1) I shared this data because I found the way they display their data really well illustrates the crime rates in Missouri over the years. I think this information is helpful to anyone that lives in Missouri.
2) The data in the article is from the Missouri State Highway Patrol Statistical Analysis center, It was conducted between 1995 and 2013.
3) A question I have about this data is, What made the violent crime arrests go down in the recent years? Also, if there was anything done differently in 2006 to prevent officer deaths, and if this could be repeated to help protect them more effectively?
Communications Research Blog Data: https://t.co/M8ttGJZQIp
— Andrea Drake (@dredrake227) October 27, 2015
1. This article is from the Kansas City Star and covers a new “Clean Power Plan” and shows the results of a survey earlier this year over Missourians who “favor stronger limits on carbon pollution”, which was 62% of the respondents.
2. The data from the survey is not listed anywhere in the article so that makes me question where it came from and how the research was conducted.
3. What will the Clean Power Plan enforce exactly? (We learned where the politicians stand on the issue but I want the article to explain more about the plan.)
— Don at BIN95.com (@IndTraining) September 23, 2015
- This tweet/article is about what products are made in Missouri. I chose it because it went into well with the topic for this week and gave me good information.
- The data obtained in this article is from sites like reallifestl.com, missourieconomy.com, ded.mo.gov, sbj.net, and movoto.com. They used the information from this to find out percentages on Missouri’s economy, what products are from Missouri, and how they are transported. This data looks like it was obtained over some extended period of time.
- If we were to eliminate manufacturing could Missouri keep their economy maintained, are there enough other products to do this?
- This article discusses how Missouri led the nation with a 16,500 decrease in employment in the month of September being closely followed by Pennsylvania. According to the St. Louis Post-Dispatch, the loss of jobs shows that there is not much growth occurring in overseas markets and rock markets are causing employers to lay off staff. The last time Missouri had this high of an employment decrease was during March which was attributed to the rough winter and a lack of investment in energy-related capital. Texas and New York were two states whose employment levels actually increased. Overall, throughout the country 142,000 new employees were added to payrolls in September and the unemployment rate is still at an average of 5.1 percent.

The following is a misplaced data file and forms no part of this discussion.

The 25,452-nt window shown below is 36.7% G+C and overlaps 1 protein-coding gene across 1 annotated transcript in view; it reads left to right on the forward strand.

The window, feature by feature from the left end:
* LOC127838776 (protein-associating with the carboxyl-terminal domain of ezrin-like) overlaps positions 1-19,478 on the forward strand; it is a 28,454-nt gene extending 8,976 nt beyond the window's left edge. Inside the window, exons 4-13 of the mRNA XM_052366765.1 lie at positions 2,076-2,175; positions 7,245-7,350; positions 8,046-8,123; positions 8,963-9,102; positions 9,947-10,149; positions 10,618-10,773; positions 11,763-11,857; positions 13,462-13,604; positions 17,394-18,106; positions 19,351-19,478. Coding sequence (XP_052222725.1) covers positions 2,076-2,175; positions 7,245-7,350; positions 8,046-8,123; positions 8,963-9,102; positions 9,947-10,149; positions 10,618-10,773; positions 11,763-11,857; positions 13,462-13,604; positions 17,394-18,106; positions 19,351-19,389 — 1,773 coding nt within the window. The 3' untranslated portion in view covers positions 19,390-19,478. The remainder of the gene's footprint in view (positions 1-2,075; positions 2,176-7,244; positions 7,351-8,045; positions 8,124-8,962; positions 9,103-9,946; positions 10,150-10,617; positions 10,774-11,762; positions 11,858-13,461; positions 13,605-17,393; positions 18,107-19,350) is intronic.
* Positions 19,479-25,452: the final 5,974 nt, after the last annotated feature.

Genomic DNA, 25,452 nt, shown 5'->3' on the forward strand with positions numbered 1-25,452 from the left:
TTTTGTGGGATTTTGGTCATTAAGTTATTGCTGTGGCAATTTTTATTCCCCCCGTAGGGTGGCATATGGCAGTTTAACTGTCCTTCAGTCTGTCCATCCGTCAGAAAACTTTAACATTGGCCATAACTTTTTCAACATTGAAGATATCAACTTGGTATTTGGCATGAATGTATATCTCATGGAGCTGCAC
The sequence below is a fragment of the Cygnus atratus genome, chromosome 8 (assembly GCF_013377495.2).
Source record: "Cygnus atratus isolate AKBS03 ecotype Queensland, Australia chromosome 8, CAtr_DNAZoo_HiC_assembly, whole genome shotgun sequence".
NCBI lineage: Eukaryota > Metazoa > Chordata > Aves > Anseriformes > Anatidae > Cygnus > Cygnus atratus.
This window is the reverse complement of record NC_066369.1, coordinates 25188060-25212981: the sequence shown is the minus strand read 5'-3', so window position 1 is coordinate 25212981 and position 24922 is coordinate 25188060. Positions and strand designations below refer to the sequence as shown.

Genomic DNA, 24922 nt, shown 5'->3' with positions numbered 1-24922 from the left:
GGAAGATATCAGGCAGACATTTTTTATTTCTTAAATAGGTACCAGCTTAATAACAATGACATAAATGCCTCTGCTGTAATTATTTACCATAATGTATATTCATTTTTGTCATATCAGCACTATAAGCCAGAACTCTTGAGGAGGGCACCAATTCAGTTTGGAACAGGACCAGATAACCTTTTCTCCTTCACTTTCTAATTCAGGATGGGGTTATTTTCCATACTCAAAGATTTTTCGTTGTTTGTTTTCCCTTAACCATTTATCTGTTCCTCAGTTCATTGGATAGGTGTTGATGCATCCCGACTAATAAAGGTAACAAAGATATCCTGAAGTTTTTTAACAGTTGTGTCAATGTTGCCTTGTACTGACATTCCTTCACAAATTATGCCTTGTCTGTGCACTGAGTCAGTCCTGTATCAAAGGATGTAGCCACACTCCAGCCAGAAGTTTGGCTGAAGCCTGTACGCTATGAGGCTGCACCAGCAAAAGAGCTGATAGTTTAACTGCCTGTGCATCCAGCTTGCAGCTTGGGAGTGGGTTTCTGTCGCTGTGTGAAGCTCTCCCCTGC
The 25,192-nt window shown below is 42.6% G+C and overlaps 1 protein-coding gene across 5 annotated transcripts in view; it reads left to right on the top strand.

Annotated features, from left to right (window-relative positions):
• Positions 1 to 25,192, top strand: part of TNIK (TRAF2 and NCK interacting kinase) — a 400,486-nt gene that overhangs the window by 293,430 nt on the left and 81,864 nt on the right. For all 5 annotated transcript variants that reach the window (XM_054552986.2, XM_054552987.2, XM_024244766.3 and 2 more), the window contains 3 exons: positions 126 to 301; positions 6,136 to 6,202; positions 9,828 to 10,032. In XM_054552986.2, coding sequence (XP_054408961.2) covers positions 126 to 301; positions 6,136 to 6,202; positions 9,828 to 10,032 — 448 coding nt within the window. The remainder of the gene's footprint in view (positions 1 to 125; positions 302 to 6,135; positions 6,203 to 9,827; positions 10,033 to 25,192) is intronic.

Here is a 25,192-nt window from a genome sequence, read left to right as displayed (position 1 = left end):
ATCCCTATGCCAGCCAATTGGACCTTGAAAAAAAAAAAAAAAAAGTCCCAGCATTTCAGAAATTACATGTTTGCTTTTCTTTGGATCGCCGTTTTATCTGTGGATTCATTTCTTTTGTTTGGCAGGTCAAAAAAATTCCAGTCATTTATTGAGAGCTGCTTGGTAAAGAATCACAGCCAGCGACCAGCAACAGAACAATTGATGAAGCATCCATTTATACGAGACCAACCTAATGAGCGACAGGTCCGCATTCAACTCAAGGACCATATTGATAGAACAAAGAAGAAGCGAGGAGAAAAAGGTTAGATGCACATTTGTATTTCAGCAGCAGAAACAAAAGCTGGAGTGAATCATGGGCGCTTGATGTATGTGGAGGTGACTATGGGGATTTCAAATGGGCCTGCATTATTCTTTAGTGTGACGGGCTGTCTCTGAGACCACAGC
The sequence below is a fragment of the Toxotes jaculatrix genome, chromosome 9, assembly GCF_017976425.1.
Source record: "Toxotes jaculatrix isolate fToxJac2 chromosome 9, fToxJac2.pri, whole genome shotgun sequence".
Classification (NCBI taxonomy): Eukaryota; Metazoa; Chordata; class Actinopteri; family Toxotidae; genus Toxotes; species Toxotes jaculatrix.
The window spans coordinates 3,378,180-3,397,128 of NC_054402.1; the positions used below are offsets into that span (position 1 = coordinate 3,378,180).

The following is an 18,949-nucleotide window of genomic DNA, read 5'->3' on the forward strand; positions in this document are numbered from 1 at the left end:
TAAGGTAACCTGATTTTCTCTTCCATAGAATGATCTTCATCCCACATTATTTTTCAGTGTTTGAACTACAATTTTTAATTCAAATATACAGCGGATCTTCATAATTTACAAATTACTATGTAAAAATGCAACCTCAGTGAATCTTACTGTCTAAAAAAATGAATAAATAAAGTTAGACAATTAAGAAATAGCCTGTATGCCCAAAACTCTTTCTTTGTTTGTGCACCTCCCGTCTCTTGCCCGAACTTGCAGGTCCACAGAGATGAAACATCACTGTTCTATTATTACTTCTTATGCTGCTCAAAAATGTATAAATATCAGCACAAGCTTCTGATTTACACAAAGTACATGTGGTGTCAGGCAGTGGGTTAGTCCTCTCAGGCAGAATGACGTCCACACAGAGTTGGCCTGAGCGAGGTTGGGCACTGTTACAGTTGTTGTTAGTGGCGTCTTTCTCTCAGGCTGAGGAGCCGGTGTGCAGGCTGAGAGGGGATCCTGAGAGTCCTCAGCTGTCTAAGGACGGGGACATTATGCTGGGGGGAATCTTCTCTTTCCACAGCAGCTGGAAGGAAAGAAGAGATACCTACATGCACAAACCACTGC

- The data was collected from the United States Labor department in Washington D.C. which are released on the first Friday of every month. The Post-Dispatch sats that these figures from the various states can have higher sampling errors because they come from small surveys.
- Why was Missouri affected so negatively in March due to last winters “harshness” and more northern states with worse winters did not have payroll declines because of it?
- This post shows that the use of painkillers in Missouri has exponentially risen in the past decade. The use of painkillers such as Percocet, Vicodin and Oxycontin has increased 137 percent from 2005 to 2015. I chose this post because I found the data interesting and surprising. It was interesting that the article also said that the rate of use in St. Louis has increased 162 percent in the past 10 years. Also, the rate of use in Missouri is extremely higher than the average national rate but is leveling off.